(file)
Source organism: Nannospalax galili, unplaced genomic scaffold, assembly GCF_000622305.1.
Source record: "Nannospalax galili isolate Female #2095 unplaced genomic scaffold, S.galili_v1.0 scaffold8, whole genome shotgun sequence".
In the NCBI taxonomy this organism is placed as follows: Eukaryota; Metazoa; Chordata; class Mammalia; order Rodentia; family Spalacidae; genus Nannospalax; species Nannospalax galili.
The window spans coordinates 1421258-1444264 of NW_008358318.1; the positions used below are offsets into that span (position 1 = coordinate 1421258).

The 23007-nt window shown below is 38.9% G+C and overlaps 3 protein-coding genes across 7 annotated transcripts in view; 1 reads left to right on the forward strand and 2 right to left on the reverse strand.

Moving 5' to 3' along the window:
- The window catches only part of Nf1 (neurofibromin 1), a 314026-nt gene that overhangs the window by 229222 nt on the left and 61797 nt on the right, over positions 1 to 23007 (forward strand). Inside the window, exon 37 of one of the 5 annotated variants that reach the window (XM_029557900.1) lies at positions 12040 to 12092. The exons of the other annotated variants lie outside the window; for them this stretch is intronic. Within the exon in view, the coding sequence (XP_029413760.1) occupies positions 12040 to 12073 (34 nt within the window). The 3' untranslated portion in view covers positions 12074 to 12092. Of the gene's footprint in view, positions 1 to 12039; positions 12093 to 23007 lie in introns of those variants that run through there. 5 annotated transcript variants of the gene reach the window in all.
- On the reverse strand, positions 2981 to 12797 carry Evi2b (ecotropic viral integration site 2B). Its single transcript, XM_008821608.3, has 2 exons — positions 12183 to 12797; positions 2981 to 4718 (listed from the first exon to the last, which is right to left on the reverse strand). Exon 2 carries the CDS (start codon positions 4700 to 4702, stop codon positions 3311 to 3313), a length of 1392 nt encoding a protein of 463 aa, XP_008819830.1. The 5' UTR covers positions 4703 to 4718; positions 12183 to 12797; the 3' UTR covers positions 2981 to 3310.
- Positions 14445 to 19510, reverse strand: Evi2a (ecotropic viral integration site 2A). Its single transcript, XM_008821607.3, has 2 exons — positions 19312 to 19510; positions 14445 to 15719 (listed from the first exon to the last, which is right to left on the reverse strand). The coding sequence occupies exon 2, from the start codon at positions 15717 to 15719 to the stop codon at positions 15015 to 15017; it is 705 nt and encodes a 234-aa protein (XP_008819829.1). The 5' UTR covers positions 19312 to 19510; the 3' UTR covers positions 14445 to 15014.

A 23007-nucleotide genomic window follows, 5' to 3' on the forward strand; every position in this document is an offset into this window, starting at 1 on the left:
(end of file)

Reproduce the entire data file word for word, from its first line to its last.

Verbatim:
Source organism: Nannospalax galili, unplaced genomic scaffold, assembly GCF_000622305.1.
Source record: "Nannospalax galili isolate Female #2095 unplaced genomic scaffold, S.galili_v1.0 scaffold8, whole genome shotgun sequence".
In the NCBI taxonomy this organism is placed as follows: Eukaryota; Metazoa; Chordata; class Mammalia; order Rodentia; family Spalacidae; genus Nannospalax; species Nannospalax galili.
The window spans coordinates 1421258-1444264 of NW_008358318.1; the positions used below are offsets into that span (position 1 = coordinate 1421258).

The 23007-nt window shown below is 38.9% G+C and overlaps 3 protein-coding genes across 7 annotated transcripts in view; 1 reads left to right on the forward strand and 2 right to left on the reverse strand.

Moving 5' to 3' along the window:
- The window catches only part of Nf1 (neurofibromin 1), a 314026-nt gene that overhangs the window by 229222 nt on the left and 61797 nt on the right, over positions 1 to 23007 (forward strand). Inside the window, exon 37 of one of the 5 annotated variants that reach the window (XM_029557900.1) lies at positions 12040 to 12092. The exons of the other annotated variants lie outside the window; for them this stretch is intronic. Within the exon in view, the coding sequence (XP_029413760.1) occupies positions 12040 to 12073 (34 nt within the window). The 3' untranslated portion in view covers positions 12074 to 12092. Of the gene's footprint in view, positions 1 to 12039; positions 12093 to 23007 lie in introns of those variants that run through there. 5 annotated transcript variants of the gene reach the window in all.
- On the reverse strand, positions 2981 to 12797 carry Evi2b (ecotropic viral integration site 2B). Its single transcript, XM_008821608.3, has 2 exons — positions 12183 to 12797; positions 2981 to 4718 (listed from the first exon to the last, which is right to left on the reverse strand). Exon 2 carries the CDS (start codon positions 4700 to 4702, stop codon positions 3311 to 3313), a length of 1392 nt encoding a protein of 463 aa, XP_008819830.1. The 5' UTR covers positions 4703 to 4718; positions 12183 to 12797; the 3' UTR covers positions 2981 to 3310.
- Positions 14445 to 19510, reverse strand: Evi2a (ecotropic viral integration site 2A). Its single transcript, XM_008821607.3, has 2 exons — positions 19312 to 19510; positions 14445 to 15719 (listed from the first exon to the last, which is right to left on the reverse strand). The coding sequence occupies exon 2, from the start codon at positions 15717 to 15719 to the stop codon at positions 15015 to 15017; it is 705 nt and encodes a 234-aa protein (XP_008819829.1). The 5' UTR covers positions 19312 to 19510; the 3' UTR covers positions 14445 to 15014.

A 23007-nucleotide genomic window follows, 5' to 3' on the forward strand; every position in this document is an offset into this window, starting at 1 on the left: